Attempts to unify and mobilize the U.S. collegiate wrestling community to “save” it from decline frames Title IX as the main “problem” to overcome. The logic of a community of identification at work in this strategy limits the interventions that can be made for wrestling while enabling corporate men’s sport to remain the hegemonic form of U.S. collegiate athletics. We explicate and critique the varied articulations of wrestling as a community of identification following Helstein’s (2005) call to deconstruct assumptions of unified sporting communities and to consider communities of articulation. We illustrate how communities of identification necessarily fail and how moving toward communities of articulation offers an intervention that enables a reframing of the relationship between Title IX and collegiate wrestling that could motivate meaningful change.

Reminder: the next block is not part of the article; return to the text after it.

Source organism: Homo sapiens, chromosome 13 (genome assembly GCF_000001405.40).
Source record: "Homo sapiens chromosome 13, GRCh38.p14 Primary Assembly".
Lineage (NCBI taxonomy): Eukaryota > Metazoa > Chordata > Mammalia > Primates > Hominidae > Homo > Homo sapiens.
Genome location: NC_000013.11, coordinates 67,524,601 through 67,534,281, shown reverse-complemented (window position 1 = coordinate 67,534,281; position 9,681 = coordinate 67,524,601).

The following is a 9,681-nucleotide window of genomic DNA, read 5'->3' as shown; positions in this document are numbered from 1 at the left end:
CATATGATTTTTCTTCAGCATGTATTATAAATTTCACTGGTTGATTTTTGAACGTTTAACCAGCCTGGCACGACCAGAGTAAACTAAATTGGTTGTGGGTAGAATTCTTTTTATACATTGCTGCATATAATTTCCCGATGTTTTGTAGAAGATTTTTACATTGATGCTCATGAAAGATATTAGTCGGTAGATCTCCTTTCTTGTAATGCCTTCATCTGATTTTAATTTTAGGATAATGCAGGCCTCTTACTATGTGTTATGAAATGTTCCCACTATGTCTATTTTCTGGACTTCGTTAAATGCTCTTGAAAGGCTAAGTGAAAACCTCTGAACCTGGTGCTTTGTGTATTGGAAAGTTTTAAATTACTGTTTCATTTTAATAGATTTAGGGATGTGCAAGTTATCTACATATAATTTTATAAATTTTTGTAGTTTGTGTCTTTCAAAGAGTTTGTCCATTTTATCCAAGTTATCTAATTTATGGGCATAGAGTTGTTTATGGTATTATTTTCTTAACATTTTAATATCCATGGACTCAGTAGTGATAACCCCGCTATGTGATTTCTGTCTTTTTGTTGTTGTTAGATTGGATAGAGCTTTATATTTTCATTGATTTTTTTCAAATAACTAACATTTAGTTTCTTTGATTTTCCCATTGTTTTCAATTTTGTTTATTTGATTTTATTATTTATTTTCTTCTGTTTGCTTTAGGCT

Theresa A. Walton is with the School of Exercise, Leisure and Sport, Kent State University, 264G Gym Annex, Kent, OH. Michelle T. Helstein is with Kinesiology and Physical Education, University of Lethbridge, 4401 University Drive, Lethbridge, AB.